Tuesday, March 27, 2012

EdSec Arne Duncan wants longer school days so nonprofits can offer extracurricular programs - like the one for which he facilitated a $174,000 rip-off?

At a meeting last Friday in Wilmington, DE, US Secretary of Education Arne Duncan called for longer school days.

I'm not necessarily saying teachers have to work twelve hours a day, but what do we do with nonprofits and the Boys and Girls Clubs and the YMCAs that come into the schools and provide a, y'know, a whole set of extracurricular activities that so many of our children need?
Words, y'know, fail me.


This from by a guy who, when he was running the Chicago Public Schools, personally facilitated a $174,000 rip-off by the Save-A-Life Foundation (SALF), a tainted nonprofit that's reportedly under investigation by the Illinois Attorney General and by the US Centers for Disease Control and Prevention (CDC) here in Atlanta.

As Sidebar readers know, Duncan's been hiding from questions about that money and his relationship to SALF.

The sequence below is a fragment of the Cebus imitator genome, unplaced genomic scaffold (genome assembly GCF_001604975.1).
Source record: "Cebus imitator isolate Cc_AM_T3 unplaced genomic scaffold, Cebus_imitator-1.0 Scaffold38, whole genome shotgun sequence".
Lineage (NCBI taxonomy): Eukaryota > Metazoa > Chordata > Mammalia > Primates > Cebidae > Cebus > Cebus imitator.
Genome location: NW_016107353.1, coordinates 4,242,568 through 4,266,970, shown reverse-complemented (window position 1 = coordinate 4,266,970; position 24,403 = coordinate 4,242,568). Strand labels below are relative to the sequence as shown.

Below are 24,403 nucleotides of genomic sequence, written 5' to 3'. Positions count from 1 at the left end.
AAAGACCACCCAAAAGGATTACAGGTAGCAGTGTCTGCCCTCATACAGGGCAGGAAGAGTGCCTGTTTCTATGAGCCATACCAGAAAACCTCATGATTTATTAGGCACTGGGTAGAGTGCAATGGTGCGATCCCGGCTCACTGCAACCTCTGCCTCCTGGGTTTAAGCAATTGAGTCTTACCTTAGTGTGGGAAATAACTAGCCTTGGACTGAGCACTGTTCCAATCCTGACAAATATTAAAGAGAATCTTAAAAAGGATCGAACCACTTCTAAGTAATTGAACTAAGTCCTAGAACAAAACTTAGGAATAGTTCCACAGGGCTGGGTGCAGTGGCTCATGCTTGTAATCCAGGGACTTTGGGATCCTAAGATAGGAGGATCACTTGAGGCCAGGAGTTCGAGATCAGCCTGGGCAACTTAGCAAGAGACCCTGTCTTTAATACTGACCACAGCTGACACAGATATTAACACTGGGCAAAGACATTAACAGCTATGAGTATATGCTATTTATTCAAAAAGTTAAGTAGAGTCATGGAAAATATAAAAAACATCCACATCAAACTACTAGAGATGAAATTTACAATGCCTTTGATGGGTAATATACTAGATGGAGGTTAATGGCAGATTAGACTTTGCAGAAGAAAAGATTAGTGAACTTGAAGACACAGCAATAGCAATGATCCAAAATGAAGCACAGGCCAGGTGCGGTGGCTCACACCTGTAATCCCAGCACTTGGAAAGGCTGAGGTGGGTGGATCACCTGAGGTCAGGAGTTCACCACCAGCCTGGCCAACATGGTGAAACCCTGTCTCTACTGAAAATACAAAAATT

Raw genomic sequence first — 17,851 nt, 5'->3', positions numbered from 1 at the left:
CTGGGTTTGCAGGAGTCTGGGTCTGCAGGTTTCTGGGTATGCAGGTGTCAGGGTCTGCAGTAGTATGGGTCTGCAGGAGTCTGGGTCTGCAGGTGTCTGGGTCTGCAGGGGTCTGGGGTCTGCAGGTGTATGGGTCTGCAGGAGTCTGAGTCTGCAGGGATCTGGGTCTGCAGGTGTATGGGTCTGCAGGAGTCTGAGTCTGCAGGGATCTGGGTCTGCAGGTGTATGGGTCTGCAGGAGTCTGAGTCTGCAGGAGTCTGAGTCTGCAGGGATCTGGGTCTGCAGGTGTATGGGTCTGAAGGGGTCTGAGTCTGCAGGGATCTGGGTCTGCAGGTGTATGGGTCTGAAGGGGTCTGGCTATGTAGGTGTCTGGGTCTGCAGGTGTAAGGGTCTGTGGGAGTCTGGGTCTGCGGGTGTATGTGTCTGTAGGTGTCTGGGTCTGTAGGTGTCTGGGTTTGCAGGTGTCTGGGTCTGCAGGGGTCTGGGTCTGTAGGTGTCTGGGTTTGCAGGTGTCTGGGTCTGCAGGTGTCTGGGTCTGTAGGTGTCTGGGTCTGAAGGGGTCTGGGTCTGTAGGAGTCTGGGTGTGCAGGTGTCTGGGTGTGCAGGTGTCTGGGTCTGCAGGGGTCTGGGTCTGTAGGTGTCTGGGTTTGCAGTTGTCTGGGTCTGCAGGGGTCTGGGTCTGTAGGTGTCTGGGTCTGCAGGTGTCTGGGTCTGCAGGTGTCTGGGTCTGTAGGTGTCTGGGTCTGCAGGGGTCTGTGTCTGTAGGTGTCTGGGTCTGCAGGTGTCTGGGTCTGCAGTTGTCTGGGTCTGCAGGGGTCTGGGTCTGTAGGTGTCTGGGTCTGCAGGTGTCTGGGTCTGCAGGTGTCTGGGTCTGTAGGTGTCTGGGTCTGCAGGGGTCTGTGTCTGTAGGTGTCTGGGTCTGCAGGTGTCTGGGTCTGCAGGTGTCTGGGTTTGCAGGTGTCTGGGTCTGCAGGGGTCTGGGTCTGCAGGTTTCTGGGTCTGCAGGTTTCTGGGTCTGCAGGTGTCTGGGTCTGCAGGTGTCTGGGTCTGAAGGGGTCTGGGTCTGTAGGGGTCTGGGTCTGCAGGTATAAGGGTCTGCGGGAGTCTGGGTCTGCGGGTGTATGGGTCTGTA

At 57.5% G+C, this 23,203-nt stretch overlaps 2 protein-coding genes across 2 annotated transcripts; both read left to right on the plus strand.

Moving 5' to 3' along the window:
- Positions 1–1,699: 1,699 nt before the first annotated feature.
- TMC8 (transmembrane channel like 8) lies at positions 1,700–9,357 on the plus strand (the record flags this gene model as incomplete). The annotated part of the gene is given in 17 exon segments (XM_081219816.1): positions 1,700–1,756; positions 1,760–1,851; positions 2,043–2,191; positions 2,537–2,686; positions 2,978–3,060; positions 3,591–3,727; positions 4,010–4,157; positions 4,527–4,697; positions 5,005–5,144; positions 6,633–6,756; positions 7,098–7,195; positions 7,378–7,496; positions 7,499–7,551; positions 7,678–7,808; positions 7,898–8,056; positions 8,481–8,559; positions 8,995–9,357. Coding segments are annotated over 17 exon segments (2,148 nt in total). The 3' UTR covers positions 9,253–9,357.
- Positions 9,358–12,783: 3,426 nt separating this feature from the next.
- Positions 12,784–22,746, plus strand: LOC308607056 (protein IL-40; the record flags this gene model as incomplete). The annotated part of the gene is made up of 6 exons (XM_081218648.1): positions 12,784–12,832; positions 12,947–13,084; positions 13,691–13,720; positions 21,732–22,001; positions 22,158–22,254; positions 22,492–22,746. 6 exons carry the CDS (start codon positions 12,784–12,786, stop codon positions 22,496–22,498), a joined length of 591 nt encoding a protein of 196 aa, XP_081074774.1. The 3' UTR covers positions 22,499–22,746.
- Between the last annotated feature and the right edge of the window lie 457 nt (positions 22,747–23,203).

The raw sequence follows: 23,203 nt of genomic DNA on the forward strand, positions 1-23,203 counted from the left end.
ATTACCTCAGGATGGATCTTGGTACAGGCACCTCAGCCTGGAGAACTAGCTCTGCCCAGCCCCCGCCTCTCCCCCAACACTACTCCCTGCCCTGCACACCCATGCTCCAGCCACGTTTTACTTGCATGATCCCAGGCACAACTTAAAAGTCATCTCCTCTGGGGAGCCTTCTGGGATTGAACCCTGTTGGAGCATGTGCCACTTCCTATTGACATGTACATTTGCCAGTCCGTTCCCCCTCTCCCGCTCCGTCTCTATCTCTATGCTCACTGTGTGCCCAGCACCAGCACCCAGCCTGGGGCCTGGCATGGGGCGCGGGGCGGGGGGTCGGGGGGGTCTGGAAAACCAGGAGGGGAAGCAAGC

I don't know if he's in denial or out to lunch, but it won't matter if this catches up to him.

Will it? 

Well, since November 2006, the SALF mess has been the subject of dozens of broadcast and print exposes and continues to generate fresh ink.

Also, my congressman, Rob Woodall (R-GA, 7th District), and Illinois state senator Tim Bivins (R-Dixon) are asking questions about what happened to millions of US and state tax dollars awarded to SALF, an organization that Duncan was close to and promoted for at least four years.

F'rinstance, here's Duncan appearing as a cartoon pitchman enthusiastically hyping SALF: